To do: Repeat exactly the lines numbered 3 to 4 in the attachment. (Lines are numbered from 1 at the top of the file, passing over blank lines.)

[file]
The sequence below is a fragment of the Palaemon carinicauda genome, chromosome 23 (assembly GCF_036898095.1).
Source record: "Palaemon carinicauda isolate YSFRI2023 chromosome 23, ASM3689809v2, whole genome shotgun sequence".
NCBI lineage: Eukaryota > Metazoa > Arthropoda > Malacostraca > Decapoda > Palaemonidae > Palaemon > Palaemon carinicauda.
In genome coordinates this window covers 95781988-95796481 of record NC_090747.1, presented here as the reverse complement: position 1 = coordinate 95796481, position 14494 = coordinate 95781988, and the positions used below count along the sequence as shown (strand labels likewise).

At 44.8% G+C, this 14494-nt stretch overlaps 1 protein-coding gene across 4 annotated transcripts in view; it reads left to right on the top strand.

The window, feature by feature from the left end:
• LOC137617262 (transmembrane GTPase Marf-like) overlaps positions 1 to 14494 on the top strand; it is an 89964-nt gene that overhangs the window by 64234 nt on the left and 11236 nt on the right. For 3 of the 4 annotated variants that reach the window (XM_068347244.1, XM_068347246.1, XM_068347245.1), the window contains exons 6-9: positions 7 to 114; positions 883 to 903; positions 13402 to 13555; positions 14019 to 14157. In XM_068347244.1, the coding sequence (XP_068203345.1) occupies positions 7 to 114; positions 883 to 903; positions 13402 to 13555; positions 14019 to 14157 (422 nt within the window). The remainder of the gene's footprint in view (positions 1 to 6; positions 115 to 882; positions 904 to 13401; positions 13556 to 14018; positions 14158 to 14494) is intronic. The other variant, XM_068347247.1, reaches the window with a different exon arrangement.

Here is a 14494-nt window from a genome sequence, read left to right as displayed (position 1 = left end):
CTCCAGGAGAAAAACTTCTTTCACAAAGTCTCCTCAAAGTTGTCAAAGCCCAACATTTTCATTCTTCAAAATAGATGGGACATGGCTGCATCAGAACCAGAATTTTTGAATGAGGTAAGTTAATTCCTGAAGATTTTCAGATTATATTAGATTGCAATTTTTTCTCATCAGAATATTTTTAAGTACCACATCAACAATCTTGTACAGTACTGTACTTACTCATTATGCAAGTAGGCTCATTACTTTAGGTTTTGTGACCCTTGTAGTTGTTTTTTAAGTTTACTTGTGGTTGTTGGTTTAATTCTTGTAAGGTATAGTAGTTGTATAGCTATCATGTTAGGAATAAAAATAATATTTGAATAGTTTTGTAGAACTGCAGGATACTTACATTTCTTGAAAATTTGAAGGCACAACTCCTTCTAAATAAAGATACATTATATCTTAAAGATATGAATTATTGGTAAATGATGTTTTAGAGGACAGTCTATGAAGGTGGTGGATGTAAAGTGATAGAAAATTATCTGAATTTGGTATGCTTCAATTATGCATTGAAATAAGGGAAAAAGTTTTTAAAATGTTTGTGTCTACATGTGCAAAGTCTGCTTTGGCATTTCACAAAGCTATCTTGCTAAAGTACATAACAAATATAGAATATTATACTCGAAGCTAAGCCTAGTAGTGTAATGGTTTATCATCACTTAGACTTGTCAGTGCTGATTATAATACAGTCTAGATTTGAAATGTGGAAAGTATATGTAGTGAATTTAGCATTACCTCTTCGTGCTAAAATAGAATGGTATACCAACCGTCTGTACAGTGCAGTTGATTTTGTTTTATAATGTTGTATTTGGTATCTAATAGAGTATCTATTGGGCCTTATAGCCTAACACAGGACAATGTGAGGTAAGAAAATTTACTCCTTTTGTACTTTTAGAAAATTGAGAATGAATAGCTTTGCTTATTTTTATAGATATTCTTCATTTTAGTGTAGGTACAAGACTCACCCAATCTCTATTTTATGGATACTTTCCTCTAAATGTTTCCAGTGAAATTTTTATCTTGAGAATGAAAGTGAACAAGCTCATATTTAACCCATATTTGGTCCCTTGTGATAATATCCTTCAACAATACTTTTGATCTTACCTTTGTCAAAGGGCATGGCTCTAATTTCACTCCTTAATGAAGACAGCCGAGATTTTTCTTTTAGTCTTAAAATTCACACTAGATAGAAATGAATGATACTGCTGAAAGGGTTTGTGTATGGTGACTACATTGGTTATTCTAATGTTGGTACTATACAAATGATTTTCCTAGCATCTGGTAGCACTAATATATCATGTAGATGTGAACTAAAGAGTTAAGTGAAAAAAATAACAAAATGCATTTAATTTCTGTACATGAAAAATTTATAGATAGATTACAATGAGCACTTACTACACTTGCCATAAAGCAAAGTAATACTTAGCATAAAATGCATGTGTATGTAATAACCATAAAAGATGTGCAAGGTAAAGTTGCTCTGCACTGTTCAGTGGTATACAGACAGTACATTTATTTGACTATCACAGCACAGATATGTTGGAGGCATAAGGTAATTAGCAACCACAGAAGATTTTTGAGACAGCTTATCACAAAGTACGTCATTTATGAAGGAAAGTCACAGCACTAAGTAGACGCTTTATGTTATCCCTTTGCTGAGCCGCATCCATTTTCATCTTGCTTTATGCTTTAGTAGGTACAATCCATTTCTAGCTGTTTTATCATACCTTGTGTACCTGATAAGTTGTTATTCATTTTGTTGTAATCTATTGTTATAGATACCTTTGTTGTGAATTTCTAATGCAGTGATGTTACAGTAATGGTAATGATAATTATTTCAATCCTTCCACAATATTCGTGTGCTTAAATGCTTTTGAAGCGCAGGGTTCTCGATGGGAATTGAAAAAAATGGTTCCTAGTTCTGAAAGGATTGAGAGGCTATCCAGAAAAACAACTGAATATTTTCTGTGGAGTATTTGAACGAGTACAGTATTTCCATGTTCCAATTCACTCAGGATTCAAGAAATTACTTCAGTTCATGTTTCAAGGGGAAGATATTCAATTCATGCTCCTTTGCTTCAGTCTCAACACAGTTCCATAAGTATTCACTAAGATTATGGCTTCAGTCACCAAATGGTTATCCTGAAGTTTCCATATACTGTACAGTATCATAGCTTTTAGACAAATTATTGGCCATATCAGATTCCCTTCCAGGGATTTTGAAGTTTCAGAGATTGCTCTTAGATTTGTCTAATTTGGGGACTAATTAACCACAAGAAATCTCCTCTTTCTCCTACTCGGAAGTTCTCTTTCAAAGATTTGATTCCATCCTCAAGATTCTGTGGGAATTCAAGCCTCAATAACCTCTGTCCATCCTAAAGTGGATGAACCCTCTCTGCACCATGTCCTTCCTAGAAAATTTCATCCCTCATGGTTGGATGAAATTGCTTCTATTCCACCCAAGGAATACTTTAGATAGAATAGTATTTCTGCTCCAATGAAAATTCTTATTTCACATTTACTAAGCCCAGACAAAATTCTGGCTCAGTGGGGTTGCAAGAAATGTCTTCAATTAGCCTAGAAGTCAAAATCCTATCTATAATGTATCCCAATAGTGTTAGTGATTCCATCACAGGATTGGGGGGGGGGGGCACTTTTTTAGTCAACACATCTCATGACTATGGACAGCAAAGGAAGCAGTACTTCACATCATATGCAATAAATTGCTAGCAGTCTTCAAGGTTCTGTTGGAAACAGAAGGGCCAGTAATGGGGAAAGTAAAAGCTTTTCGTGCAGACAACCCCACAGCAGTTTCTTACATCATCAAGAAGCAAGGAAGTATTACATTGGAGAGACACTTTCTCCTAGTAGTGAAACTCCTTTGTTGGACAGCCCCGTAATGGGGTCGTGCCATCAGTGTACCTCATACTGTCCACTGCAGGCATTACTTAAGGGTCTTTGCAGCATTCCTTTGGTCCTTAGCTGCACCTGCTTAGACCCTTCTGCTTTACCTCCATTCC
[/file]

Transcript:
NCBI lineage: Eukaryota > Metazoa > Arthropoda > Malacostraca > Decapoda > Palaemonidae > Palaemon > Palaemon carinicauda.
In genome coordinates this window covers 95781988-95796481 of record NC_090747.1, presented here as the reverse complement: position 1 = coordinate 95796481, position 14494 = coordinate 95781988, and the positions used below count along the sequence as shown (strand labels likewise).